7. My list:

    Favorite French pistol? I kinda agree with Ian here… Chamelôt-Delvigne Mle. 1873 double-action revolver… Also appears in quirky French film _Delicatessen_. Favorite pistol? Manufrance “Le Français” Type Armée in 9x20SR Browning long. Although I’d sure like a MAC 50!

    Favorite French rifle? Hmm. I sure like the MAS Mle. 1936! I also rather like the FSA 1949/56!

    Favorite French machine gun? Hotchkiss Model 1914.

    Brown Bess or Charleville? Charleville!

    Most avant-garde French firearm? Fusil-lance Mle. 1854 de l’escadron des <>. Surround yourself with a “century” of bodyguards on horseback. They have the world’s first small-bore cartridge rifle (Well, OK, maybe the credit goes to the Swiss? Still, a 9mm at a time when the regular line infantry caliber was 17.8mm?!), with a huge sword bayonet that easily doubles the length to serve as a lance. To operate: pull the breech lever, which uses the trigger guard as a motive spring like an underhammer rifle, until the breech is open and the rifle is cocked. Insert an odd-ball copper pin-fire cartridge that has a little extractor affixed to the top, opposite the percussion pin. Aim the rifle with the rear sight admirably close to the rear of the receiver and close to the eye. This will help you ignore the copper cartridge case staring at you from the open breech! When the trigger is depressed, the breech snaps shut at the simultaneous moment the pinfire cartridge is detonated! To reload, repeat, but pluck out the empty cartridge case.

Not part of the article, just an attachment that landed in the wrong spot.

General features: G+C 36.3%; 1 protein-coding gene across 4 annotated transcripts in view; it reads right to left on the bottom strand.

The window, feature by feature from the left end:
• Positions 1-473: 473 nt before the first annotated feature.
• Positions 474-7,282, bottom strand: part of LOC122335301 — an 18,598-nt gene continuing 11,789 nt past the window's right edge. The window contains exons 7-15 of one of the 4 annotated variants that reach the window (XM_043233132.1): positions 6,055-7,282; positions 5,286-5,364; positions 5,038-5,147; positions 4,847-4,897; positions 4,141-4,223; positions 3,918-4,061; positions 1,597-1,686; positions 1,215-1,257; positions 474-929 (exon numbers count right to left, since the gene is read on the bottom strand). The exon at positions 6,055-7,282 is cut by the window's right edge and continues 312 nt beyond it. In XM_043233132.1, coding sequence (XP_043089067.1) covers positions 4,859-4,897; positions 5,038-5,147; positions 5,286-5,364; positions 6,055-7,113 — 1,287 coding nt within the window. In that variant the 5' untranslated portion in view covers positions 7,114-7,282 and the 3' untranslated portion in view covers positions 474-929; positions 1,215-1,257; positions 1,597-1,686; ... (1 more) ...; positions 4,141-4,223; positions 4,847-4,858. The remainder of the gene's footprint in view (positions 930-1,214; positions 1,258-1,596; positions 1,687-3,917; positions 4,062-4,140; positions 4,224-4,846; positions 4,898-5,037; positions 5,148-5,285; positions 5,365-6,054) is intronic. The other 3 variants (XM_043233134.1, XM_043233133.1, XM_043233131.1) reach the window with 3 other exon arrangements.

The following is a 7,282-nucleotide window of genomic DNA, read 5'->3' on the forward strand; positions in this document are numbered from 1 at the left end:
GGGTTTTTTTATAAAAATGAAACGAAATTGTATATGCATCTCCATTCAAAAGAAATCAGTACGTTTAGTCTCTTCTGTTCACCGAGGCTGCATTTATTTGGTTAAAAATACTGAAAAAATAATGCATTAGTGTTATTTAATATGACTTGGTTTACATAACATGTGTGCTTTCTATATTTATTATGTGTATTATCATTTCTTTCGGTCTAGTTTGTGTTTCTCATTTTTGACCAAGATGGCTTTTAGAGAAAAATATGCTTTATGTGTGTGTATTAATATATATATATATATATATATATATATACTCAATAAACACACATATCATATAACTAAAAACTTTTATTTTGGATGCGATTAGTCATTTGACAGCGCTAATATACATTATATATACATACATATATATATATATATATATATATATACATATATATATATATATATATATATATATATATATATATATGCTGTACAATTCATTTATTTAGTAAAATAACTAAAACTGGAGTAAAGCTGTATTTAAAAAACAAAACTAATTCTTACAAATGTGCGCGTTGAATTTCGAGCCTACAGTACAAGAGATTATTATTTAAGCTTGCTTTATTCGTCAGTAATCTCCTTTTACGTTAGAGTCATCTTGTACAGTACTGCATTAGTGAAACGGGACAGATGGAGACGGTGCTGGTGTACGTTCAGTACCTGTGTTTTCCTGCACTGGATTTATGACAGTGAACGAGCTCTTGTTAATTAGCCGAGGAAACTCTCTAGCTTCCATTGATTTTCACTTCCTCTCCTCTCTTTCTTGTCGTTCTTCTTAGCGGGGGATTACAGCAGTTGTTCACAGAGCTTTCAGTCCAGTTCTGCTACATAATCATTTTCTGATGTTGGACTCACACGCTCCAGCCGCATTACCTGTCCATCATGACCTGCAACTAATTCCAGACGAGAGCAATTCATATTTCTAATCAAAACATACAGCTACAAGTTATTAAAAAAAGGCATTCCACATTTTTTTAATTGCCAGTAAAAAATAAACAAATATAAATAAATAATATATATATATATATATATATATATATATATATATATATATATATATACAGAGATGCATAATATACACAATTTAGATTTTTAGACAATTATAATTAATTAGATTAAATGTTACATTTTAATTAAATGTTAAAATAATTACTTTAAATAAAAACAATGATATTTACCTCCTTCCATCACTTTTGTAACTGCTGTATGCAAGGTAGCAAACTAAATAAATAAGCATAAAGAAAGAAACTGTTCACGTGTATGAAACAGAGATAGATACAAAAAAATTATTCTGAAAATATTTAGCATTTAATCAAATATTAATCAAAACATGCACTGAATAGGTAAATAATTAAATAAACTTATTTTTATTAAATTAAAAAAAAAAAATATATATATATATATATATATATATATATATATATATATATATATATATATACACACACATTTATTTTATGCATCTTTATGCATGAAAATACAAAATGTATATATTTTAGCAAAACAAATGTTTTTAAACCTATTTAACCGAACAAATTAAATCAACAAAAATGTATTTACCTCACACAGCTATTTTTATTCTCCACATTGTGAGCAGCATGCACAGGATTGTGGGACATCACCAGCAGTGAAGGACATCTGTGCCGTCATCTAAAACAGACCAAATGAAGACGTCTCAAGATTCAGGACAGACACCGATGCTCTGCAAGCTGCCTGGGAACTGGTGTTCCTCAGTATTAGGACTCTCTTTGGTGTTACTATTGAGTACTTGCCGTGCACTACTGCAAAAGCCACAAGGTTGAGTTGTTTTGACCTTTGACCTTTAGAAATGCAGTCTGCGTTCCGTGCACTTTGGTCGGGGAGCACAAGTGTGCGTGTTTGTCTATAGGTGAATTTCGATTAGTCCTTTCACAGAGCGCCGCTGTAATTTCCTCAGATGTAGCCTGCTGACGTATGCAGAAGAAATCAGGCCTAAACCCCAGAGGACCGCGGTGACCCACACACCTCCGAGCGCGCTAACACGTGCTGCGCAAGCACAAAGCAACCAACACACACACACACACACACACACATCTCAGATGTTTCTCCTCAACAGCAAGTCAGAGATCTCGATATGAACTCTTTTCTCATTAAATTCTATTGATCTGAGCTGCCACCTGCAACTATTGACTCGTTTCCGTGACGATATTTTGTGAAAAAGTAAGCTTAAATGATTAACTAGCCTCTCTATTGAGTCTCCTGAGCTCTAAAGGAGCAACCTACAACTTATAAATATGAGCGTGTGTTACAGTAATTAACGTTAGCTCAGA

Fave French SMG: MAS 38, Hotchkiss CMH2 (encroyable!), MAS 48C3, and the prototype designed by Petter, designer of the 1935A pistol!

  8. Honorable mention?

    The Gnôme-et-Rhone Sten gun is pretty cool, what with vertical wooden foregrip to keep one’s hand away from the reciprocating bolt and ejection port, and positiviely “Volkssturm” quality wooden butt stock!